Every one of us has goals. Whether it is to lose weight, exercise more, reduce job stress, or enjoy life, each one of us attempts to achieve our goal on a daily basis. Being human, we experience a variety of feelings along the way: feelings of anger when we are thwarted, sadness when our desired outcome feels too far away, and joy during inspiring moments of success.
Lately, in my work to help others create a positive lifestyle change, I’ve notice a common feeling among my clients: self-criticalness. Sometimes it appears at the start of their journey, whispering doubts and negatively labeling any efforts to begin. Other times, it rears it’s ugly, destructive head while a client is close to reaching a goal, screaming to them that any miss-step will surely mean certain death of success. Self-criticalness, judgment, perfectionism…call it what you want but know this: It’s LYING to you and you don’t need it.
Kelly McGonigal, PhD, in her audio learning course Neuroscience for Change (http://kellymcgonigal.com), says we feel the need to be critical of ourselves, lest we stop for a moment and never start up again. Makes sense, if you think about it. We all have parents (who are human too) and at some point in our childhood we probably weren’t listening to instructions and thus, our behavior was criticized. Our parents, just like their parents, were doing their best to shape and mold us into healthy, happy adults. Unfortunately, we adapted that voice and used it to self-motivate. Except here’s the thing, telling ourselves that we’re not doing the right thing doesn’t work. Calling ourselves negative names like “stupid” or “lazy” only makes us feel worse, less motivated to change, and more motivated to seek out behaviors that comfort us or help us avoid our lives.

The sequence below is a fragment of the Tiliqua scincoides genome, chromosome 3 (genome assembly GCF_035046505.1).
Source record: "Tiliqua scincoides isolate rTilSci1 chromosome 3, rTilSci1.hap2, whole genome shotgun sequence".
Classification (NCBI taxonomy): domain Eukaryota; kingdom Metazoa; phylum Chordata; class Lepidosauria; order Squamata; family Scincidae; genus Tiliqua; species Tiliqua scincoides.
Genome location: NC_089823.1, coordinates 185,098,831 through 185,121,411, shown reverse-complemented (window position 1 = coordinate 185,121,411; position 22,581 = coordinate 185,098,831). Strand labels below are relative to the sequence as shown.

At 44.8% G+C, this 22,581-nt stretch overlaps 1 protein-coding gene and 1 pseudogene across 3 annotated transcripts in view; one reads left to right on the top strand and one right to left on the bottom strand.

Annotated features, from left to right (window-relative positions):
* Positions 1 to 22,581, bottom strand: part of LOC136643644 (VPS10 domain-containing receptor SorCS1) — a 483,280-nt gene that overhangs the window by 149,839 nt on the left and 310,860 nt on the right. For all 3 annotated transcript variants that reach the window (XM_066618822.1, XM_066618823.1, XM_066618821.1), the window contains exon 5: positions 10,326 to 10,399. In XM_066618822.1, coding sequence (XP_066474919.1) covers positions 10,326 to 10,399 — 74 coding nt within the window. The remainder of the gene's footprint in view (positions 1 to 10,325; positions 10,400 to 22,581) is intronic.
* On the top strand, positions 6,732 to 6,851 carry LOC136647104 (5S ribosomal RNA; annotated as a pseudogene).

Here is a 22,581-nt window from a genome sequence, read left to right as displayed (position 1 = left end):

So how do you reach your goals without being self-critical? Start by being self-compassionate. Whoooa—does this approach sound scary?! Does the idea of allowing yourself to make mistakes and then offering yourself forgiveness freak you out? (I mean, how can a person achieve anything if they’re always patted on the back, told they are unconditionally loved and accepted, and sent on their merry way? That’s not how things are done!) Wrong. Research shows that people who are compassionate towards themselves while in the pursuit of a goal have a higher rate of success. They are more resilient to failures along the way and don’t take it personally. Optimism and other positive emotions are even shown to have a positive influence on cardiovascular health.
So there you have it. Bid farewell to self-criticalness and judgment. Explore being compassionate towards yourself. It will influence your mind, your body, and your goals.
Take care and self care,
Jessica, BeYOUtiful Minds & Fitness Owner